Makes 8 slices.
4 cloves garlic, minced
1⁄4 lb. mozzarella, sliced thin and cut into small pieces
1⁄2 cup grated Parmesan cheese
12 cherry tomatoes, cut into 4 to 5 slices each
1 can (2 oz.) of anchovies, drained of oil and cut in half
12 basil leaves
Follow the instructions for the Margherita above — but place the anchovies on top of the tomato slices. 
White on White
1⁄2 cup ricotta cheese
4 cloves of garlic, minced
1⁄4 lb. mozzarella, sliced thin and cut into small pieces
1⁄4 cup grated Parmesan cheese
1 medium onion, sliced into thin circles
Spread the ricotta cheese over the pizza dough. Sprinkle the garlic over the ricotta. Place the mozzarella over the garlic. Sprinkle on the Parmesan. Place the onion circles over that.
4 cloves garlic, minced
1⁄4 lb. mozzarella, sliced thin and cut into small pieces
1⁄2 cup grated Parmesan cheese
12 cherry tomatoes, cut into 4 to 5 slices each
12 basil leaves
Sprinkle the garlic over the dough. Place the mozzarella over the garlic. Sprinkle on the Par­mesan. Place the cherry tomato slices over the Parmesan.
Bake for 10 to 20 minutes, as directed. One minute before the pizza is ready, pull the oven rack toward you and carefully sprinkle on the basil. Close the oven door and finish baking the pie.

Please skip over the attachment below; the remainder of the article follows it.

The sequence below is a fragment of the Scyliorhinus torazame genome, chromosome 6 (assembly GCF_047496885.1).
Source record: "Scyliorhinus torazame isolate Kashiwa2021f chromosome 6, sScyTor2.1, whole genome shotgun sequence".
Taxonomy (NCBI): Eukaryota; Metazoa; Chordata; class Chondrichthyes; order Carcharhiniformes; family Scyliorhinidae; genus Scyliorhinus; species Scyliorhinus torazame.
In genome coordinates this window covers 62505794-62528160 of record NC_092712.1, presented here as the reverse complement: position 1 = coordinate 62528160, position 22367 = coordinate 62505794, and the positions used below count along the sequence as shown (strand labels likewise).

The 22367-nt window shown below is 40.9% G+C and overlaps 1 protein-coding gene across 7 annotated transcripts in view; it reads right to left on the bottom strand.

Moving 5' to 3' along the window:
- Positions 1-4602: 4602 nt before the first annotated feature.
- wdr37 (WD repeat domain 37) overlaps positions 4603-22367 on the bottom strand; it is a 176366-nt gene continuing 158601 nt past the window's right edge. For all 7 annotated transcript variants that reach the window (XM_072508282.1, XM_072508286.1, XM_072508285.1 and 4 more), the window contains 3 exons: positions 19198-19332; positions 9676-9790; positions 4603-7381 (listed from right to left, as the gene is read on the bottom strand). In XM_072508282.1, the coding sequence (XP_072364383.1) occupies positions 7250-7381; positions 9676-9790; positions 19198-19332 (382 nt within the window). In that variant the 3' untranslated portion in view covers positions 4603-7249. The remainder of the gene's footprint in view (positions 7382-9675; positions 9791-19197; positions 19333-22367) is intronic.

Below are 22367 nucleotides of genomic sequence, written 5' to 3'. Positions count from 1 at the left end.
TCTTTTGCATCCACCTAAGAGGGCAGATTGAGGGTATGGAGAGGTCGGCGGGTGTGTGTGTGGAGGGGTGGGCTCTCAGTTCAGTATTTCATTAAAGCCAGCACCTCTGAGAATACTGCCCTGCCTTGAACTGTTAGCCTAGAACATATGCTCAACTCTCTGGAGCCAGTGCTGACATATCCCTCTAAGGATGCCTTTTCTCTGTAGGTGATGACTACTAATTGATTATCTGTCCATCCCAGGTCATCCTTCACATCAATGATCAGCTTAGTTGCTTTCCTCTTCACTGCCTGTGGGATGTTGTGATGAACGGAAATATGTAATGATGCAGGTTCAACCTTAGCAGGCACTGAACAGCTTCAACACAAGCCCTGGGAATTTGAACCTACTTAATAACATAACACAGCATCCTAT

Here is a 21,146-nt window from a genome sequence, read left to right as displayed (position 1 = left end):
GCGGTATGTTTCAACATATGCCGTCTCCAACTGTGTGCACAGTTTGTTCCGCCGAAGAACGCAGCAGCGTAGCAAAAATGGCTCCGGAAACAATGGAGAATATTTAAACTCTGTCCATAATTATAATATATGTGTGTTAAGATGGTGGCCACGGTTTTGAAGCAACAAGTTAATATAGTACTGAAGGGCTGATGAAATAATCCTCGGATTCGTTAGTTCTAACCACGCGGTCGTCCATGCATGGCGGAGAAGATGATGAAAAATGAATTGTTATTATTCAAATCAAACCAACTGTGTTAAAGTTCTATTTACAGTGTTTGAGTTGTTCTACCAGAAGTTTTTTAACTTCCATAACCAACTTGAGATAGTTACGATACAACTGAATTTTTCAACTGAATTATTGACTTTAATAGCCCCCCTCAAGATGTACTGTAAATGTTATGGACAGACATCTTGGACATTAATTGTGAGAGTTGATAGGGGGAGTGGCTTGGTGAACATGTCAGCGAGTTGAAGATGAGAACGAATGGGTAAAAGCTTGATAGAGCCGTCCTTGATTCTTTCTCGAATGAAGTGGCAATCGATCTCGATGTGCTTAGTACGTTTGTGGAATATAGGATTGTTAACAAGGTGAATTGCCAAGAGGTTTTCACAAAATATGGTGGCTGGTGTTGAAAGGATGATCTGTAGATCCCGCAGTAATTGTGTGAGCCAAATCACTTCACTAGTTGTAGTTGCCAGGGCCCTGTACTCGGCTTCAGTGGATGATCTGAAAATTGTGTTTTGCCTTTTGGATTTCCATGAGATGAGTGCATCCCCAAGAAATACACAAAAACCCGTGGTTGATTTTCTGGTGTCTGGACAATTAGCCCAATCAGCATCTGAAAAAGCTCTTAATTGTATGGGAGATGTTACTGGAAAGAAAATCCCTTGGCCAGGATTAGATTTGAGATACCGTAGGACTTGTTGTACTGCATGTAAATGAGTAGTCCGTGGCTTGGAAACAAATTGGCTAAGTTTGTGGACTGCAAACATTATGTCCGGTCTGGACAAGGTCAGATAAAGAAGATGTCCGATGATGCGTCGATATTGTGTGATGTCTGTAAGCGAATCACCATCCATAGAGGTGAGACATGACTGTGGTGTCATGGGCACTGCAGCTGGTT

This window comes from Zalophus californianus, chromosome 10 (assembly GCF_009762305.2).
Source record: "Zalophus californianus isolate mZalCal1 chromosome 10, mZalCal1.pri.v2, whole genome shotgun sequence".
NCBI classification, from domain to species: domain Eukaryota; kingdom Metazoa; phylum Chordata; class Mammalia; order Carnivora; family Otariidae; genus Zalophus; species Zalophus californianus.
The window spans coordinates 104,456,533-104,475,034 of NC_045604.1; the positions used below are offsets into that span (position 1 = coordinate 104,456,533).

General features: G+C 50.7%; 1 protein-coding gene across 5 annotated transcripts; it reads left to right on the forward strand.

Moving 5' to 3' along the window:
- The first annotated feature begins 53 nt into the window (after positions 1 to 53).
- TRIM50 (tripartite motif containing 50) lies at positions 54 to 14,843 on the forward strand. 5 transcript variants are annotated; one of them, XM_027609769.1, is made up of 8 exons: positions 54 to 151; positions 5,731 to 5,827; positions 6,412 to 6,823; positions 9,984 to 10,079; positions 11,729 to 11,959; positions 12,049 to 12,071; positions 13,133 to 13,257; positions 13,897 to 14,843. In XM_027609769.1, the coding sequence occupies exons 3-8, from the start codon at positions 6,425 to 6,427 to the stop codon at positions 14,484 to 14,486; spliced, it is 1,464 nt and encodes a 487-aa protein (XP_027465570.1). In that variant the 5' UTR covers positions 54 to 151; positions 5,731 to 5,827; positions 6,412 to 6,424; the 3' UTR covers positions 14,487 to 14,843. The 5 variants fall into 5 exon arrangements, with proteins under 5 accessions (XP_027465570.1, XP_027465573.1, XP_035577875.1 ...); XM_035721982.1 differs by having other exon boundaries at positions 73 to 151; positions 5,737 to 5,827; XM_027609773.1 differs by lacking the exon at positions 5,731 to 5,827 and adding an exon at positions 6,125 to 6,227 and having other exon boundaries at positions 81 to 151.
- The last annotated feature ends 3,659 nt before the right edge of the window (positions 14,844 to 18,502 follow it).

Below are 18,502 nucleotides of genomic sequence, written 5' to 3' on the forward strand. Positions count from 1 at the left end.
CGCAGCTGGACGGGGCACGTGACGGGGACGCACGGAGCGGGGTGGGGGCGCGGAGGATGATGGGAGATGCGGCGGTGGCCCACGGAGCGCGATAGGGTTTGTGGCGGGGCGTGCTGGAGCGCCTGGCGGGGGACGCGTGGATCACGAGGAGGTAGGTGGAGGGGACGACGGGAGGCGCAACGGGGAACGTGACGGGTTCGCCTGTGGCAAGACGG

Ricotta and Broccoli
2 stems of broccoli
2 Tbsps. olive oil
kosher salt to taste
1⁄2 cup ricotta
4 cloves of garlic, minced
1⁄4 cup Parmesan cheese
Cut florets off the broccoli. Slice the larger ones into halves or thirds. Heat oil in a large skillet on a medium flame. Place the broccoli in the oil and sprinkle lightly with salt. Saute briefly until barely wilted. Reserve.
Spread ricotta over the dough. Sprinkle the garlic over the ricotta. Sprinkle on the Par­mesan. Spoon the broccoli on the top.
Fontina and Arugula
1⁄4 lb. arugula
2 Tbsps. olive oil
4 cloves of garlic, minced
1⁄2 lb. fontina cheese, cut into thin slices
1⁄4 tsp. red pepper flakes, or more if spicy hot is desired
1⁄3 cup Parmesan cheese
Place the arugula in a colander and rinse under cold water. Pat dry with paper towels. In a large skillet, heat olive oil on a medium flame. Add the arugula and stir. Saute very briefly until just wilted.
Sprinkle the garlic over the pizza dough. Arrange the fontina on top of the garlic. Place the arugula over the fontina and sprinkle on the red pepper flakes. Sprinkle the Parmesan cheese over the top of the pizza.

Comments on this Article